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Antibacterial and anti-candida activity of chlorhexidine gluconate, Triphala and Munamal pothu (bark of Mimusops elengi)

Authors:

GK Wijesinghe,

University of Sri Jayewardenepura, LK
About GK
Department of Microbiology, Faculty of Medical Sciences
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PDTA Jayarathna,

University of Sri Jayewardenepura, LK
About PDTA
Department of Microbiology, Faculty of Medical Sciences
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TDCP Gunasekara,

University of Sri Jayewardenepura, LK
About TDCP
Department of Microbiology, Faculty of Medical Sciences
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N Fernando,

University of Sri Jayewardenepura, LK
About N
Department of Microbiology, Faculty of Medical Sciences
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N Kottegoda,

University of Sri Jayewardenepura, LK
About N

Department of Chemistry, Faculty of Applied Sciences

 

Sri Lanka Institute of Nanotechnology (SLINTEC), Pitipana, Homagama, Sri Lanka

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MM Weerasekera

University of Sri Jayewardenepura, LK
About MM
Department of Microbiology, Faculty of Medical Sciences
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Abstract

Introduction and Objective: Chlorhexidine is used as an oral mouthwash to reduce oral colonization related to dental disease. Triphala (An ayurvedic preparation from the dried fruits of Emblica officinalis, Terminalia bellirica and Terminalia chebula) and Mimusops elengi(Munamal) are used as mouthwashes in Ayurvedic medicine and are known to have antimicrobial activity.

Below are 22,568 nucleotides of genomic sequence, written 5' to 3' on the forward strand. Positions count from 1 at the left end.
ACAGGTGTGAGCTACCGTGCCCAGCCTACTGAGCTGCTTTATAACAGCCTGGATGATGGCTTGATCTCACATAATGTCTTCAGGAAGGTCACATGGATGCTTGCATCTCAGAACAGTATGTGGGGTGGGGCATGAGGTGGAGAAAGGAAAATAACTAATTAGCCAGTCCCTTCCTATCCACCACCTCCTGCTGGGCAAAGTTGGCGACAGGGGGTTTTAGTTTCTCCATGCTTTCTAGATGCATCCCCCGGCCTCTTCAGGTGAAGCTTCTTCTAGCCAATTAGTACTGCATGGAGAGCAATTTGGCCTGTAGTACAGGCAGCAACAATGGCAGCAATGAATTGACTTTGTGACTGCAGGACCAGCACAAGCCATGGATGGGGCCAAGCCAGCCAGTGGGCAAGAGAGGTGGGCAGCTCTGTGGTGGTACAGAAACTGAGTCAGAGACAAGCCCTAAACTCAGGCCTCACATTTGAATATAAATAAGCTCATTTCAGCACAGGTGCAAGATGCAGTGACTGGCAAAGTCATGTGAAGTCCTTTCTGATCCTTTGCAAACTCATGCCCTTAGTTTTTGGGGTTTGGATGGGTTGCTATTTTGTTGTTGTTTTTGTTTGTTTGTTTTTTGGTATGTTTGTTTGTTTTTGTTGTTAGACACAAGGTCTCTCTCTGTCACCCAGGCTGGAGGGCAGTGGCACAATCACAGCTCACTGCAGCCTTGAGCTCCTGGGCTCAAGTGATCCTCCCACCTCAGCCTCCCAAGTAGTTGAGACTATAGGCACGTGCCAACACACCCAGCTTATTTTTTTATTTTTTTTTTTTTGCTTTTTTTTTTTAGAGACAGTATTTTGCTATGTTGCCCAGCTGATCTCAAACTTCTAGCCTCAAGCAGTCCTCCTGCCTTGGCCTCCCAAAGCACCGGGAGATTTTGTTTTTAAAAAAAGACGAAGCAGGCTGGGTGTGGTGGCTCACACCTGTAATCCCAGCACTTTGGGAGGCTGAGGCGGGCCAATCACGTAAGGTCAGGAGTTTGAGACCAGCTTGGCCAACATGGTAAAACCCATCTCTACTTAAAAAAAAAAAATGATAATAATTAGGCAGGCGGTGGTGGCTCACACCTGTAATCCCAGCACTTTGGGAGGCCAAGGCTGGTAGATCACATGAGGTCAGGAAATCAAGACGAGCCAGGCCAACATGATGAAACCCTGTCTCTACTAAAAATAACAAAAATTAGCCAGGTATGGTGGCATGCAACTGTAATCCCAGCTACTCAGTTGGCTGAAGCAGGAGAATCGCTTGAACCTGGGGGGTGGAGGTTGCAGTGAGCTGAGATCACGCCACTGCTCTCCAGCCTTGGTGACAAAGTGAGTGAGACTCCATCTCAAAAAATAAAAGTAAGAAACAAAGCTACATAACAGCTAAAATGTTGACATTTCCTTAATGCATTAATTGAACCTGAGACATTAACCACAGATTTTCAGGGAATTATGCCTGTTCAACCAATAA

This study was aimed to determine the effect of 0.2% Chlorhexidine gluconate, Triphala and Mimusops elengi (Munamal) on Candida species and three common bacterial pathogens.

Methods: The effect of 0.2% chlorhexidine gluconate, Triphala and Mimusops elengi (Munamal) aqueous extracts against Candida spp., Staphylococcus aureus, and methicillin resistant Staphylococcus aureus (MRSA), Staphylococcus epidermidis, Escherichia coli and Pseudomonas aeruginosa were determined using an agar well diffusion method. Minimum inhibitory concentration (MIC) of Triphala and Munamal aqueous extracts for the microorganisms were determined using broth micro dilution method with alamar blue modification.

Results: 0.2% Chlorhexidine gluconate showed a zone of inhibition for all test microbial strains. Triphala demonstrated activity against all tested microbial species except Candida glabrata, Candida dubliniensis and Escherichia coli. Munamal Pothu demonstrated activity against Staphylococcus aureus and MRSA only. Chlorhexidine gluconate inhibited the growth of Candida (C. albicans and C. tropicalis) at 1/512 dilution (MIC = 0.004 mg/ml for both organisms). The MIC of Triphala for C. albicans and C. tropicalis was 32.5 mg/ml. Anti-candida activity of Chlorhexidine gluconate was achieved at very low concentrations.

Conclusions: Triphala as a potential oral mouthwash agent with activity against C. albicans and C. tropicalis requires further investigation.

How to Cite: Wijesinghe, G. et al., (2018). Antibacterial and anti-candida activity of chlorhexidine gluconate, Triphala and Munamal pothu (bark of Mimusops elengi). Sri Lankan Journal of Infectious Diseases. 8(1), pp.25–31. DOI: http://doi.org/10.4038/sljid.v8i1.8166
Published on 07 May 2018.
Peer Reviewed

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